“H
I, LITTLE lady,” a man’s voice said from Dawn’s doorway. “They told me down at the nurses’ station that you were a patient. And they told me that today was an especially good day to visit. The word down at the nurses’ station is that it’s your birthday—your sixteenth, they say.”

“Dr. Ben! What are you doing here?” Dawn struggled to sit up in bed. She hadn’t seen Dr. Ben, director of the cancer camp, since the previous summer when she’d been a counselor in training.

“Occasionally, I work here.” He came alongside her bed and took her hand. “I just admitted a newly diagnosed patient from my private practice. She’s twelve and a cute kid. Reminds me a little of you.”

“Poor kid.”

He laughed. “Poor
me
! I can’t imagine having another Dawn playing pranks on me.”

She couldn’t help smiling. “We got you pretty good, didn’t we?”

“You and that Chandler girl first; then you and Mike. And I can’t forget Marlee Hodges either.”

“I didn’t have anything to do with that one.”

“She was in your cabin.” He dragged a chair over and sat down. “How are you feeling?”

“Better.” That was partly true anyway. She was feeling physically better. But inside, she still hurt over Jake. And she couldn’t make that hurt go away, no matter how hard she tried.

Dr. Ben studied her thoughtfully, then asked, “You’re feeling a little blue, aren’t you?”

His perception surprised her. “You’re a hard person to fool.”

“Want to talk about it?”

His white lab coat and necktie made him look too professional. She was used to seeing him in a T-shirt, shorts, and his favorite baseball cap. Then she noticed that his ballpoint pen had left a glob of ink on the pocket of his lab coat. Somehow, the stain made her feel more comfortable, less formal. “No one understands what my life is like. Dr. Ben. The only people who really understood— Sandy, even Marlee—are dead.” Dawn picked at her blanket. “When I got sick this time, when I saw that rash, I freaked. I—I thought I was rejecting, and I knew I couldn’t take it anymore. I’m so tired of this hospital. I want to be well. You know—normal—like other sixteen-year-olds.”

Dawn sighed. She had tried to forget that this was her birthday. She and Rhonda had made great plans—shopping, a movie, and dinner, and knowing Rhonda, she would probably work in some boy-watching, too. Now the whole thing had been postponed indefinitely. She looked at Dr. Ben’s kind face. “I just want to have a normal life,” she said wistfully.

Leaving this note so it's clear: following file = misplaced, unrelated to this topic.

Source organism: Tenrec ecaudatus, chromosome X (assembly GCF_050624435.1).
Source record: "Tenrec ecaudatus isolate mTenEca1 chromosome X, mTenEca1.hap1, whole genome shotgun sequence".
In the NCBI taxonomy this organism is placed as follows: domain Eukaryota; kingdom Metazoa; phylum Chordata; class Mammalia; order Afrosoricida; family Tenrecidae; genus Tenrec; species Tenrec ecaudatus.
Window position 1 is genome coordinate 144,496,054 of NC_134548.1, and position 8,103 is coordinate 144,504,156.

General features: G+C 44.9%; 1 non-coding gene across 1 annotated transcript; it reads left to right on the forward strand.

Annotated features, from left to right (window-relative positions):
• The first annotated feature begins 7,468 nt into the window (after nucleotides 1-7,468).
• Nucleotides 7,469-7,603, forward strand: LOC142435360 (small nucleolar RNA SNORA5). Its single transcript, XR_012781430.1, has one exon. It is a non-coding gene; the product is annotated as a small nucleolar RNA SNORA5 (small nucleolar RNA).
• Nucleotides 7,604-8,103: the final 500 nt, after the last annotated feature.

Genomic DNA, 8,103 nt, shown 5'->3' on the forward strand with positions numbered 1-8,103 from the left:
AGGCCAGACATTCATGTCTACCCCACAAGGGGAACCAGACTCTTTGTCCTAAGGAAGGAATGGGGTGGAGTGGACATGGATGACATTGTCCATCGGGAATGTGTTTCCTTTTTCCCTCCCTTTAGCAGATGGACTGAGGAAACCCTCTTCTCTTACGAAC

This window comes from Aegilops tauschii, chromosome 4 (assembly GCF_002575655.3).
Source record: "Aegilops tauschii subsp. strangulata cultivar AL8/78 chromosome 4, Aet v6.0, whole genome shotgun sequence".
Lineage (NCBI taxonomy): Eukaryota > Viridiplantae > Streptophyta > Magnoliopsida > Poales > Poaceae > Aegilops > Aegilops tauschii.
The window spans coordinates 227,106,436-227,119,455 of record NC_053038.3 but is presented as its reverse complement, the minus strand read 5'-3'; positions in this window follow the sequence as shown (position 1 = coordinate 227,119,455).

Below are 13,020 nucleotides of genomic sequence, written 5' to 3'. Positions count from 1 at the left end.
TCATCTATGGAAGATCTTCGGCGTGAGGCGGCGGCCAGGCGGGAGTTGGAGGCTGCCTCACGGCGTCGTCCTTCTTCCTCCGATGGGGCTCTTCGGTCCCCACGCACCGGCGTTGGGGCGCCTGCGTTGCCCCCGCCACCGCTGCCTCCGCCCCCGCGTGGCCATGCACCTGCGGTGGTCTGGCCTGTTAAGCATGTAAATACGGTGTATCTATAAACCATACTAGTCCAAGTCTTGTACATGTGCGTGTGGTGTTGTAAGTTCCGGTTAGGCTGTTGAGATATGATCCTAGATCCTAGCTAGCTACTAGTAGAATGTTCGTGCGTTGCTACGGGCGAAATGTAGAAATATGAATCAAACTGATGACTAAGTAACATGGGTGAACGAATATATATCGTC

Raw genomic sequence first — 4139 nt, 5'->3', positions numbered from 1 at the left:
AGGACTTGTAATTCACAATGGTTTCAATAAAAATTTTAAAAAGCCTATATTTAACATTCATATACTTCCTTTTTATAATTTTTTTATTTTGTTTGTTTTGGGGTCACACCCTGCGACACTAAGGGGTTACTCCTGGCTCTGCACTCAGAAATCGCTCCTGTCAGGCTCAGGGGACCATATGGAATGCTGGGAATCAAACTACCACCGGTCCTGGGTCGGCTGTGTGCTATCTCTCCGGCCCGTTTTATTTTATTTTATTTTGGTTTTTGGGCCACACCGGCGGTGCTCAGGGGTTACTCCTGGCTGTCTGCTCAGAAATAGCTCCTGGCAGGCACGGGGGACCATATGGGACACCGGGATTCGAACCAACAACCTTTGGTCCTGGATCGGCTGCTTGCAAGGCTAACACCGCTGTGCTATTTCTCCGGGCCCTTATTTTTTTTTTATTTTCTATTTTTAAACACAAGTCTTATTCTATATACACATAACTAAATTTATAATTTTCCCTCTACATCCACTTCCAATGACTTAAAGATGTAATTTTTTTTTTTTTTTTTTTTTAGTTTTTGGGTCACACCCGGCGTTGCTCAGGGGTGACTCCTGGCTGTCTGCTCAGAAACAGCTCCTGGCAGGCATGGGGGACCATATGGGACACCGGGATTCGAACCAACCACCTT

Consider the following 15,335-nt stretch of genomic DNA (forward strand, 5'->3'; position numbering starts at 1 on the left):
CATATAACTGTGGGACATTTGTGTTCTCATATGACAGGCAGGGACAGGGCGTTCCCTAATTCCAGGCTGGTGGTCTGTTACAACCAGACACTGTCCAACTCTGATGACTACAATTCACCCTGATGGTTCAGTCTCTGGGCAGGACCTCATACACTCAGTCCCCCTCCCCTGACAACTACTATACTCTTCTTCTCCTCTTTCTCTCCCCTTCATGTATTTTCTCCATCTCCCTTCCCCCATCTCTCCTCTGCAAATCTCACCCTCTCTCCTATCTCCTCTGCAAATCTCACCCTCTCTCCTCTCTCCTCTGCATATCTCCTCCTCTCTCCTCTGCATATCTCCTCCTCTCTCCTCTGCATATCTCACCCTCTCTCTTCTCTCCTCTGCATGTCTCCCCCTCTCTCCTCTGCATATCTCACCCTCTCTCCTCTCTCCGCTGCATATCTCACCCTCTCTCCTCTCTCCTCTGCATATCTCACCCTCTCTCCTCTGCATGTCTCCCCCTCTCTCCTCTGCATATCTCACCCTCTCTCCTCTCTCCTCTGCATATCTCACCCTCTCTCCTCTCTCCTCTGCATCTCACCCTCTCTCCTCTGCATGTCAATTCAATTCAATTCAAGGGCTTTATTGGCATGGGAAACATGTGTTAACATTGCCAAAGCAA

“Hmmm. I think I know what you mean,” he said. “Do you know why I decided to be a pediatric oncologist, Dawn?”

She shook her head. “I can’t understand why anyone would want to be. How can you watch kids die?”

“I had an older brother who died from leukemia. That was back in the Sixties, when the diagnosis was usually an automatic death sentence.”

“I didn’t know . . .” She thought of Rob and wondered how she would have felt if this had happened to him instead of her.

“Peter was athletic and smart. I was puny and bookish. Watching him die, seeing how it affected my parents’ lives, really influenced me. I thought that by becoming a doctor, I might be able to help kids like him.”

“That’s the way Sandy’s brother feels,” Dawn said softly.

“It’s hard to stand by and watch people you love suffer,” he continued. “You feel like there’s something you should be doing to make a difference. You watch people you love die, and you feel guilty because you’re still alive.”

Dawn felt her cheeks redden. Hadn’t she’d felt
exactly
that way? Hadn’t she wondered why she’d been left alive while her friends had died?

“Sometimes it’s hard to be left behind,” she replied.

“We doctors wish we could cure everyone. Every time we lose a patient, it hurts, because it reminds us that we’re only human, too. The good news is that because of research, because of all kinds of new drugs, some forms of leukemia have pretty high survival rates, and kids are living into adulthood. In Peter’s day, most kids with the disease simply died.”

“You mean, we’re human guinea pigs.”

“When traditional therapies fail, when there’s no other choice, yes. People are given experimental drugs and techniques. Your bone marrow transplant was highly experimental in the Seventies. Today, such procedures are far more common. And because of immune-suppressant drug research, we have successful transplants between non-blood-relative donors. There’s the National Marrow Donor Registry to help make genetic matches between organ donors and recipients. If a person wants to be a marrow donor, all he has to do is take a simple blood test. The results are programmed into the data banks, and doctors can search for possible matches for their most critical patients. Sometimes we get lucky and find a match. Believe me, it’s a gift of life to someone who needs it.”